met to a “legal certainty.” Bell, 557 F.3d at 956. All doubts about federal
jurisdiction should be resolved in favor of remand to state court. Hubbard v.
Federated Mut. Ins. Co., 799 F.3d 1224, 1227 (8th Cir. 2015).
Before considering the parties’ arguments regarding diversity, I will briefly
address Thames’s contention that American Family did not timely remove the
case. The notice of removal of a civil action or proceeding shall be filed within 30
days after the receipt by the defendant, through service or otherwise, of a copy of
the initial pleading setting forth the claim for relief upon which such action or
proceeding is based. 28 U.S.C. 1446(b). Here, the summons and petition were
served on January 26, 2017, the 30-day deadline fell on Saturday, January 25,
2017, and the action was removed 2 days later on Monday, February 27, 2017. As
Rule 6(a)(1)(C) states, when computing time, you “include the last day of the
period, but if the last day is a Saturday, … the period continues to run until the end
of the next day that is not a Saturday, Sunday, or legal holiday.” Thus, here, the
period continued to run through Monday, February 27, 2017, when the action was
removed. Accordingly, American Family’s removal was timely.
Next, I will consider Thames’s argument that remand is required as
American Family failed to establish diversity of citizenship. In its notice of
removal, American Family contends the evidence shows Elvir is a citizen of
Illinois and not Missouri. At the time of the 2015 collision, Elvir provided the
investigating officer with a Missouri address. However, the St. Louis City Sheriff
was unable to serve Elvir at this address, and the summons indicated he had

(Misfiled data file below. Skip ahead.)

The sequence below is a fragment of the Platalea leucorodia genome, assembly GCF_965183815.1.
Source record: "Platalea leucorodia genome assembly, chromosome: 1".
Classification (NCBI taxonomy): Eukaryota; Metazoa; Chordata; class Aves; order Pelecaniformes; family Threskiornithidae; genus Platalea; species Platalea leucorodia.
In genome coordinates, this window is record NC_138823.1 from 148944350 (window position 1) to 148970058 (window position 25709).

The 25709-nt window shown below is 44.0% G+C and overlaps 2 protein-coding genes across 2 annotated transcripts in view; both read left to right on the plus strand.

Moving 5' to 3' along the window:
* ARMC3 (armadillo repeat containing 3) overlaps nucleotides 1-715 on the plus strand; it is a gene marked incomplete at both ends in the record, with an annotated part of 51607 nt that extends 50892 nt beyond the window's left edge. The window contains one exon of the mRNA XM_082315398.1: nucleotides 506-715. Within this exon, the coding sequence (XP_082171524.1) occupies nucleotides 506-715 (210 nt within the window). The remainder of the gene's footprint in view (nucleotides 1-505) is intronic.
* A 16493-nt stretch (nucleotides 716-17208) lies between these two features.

moved. American Family’s private investigator was unable to ascertain where
Elvir currently resides or lived at the time the lawsuit was filed. Accordingly,
American Family contends Elvir’s Missouri address was temporary, and his
citizenship should be based on the 2012 registration of Elvir’s vehicle in Illinois.
In considering the evidence before me, I must ascertain whether American
Family, as the removing party, met its burden of proof to establish diversity
jurisdiction by a preponderance of the evidence. In re Prempro Prods. Liab. Litig.,
591 F.3d at 620. Although Elvir’s vehicle registration provides evidence of Illinois
citizenship, Elvir’s statement to the police that he lived at an address in Missouri
equally provides evidence of Missouri citizenship. I cannot conclude, therefore,
that American Family has shown Elvir was an Illinois citizen by a preponderance
of the evidence. Moreover, given the conflicting evidence in this case, I must
resolve all doubt in favor of remand. Hubbard, 799 F.3d at 1227.
IT IS HEREBY ORDERED that plaintiff’s motion to remand [#9] is
IT IS FURTHER ORDERED that this case is REMANDED to the Circuit
Court of the City of St/ Louis, State of Missouri, from which it was removed.
CATHERINE D. PERRY
UNITED STATES DISTRICT JUDGE
Dated this 30th day of May, 2017.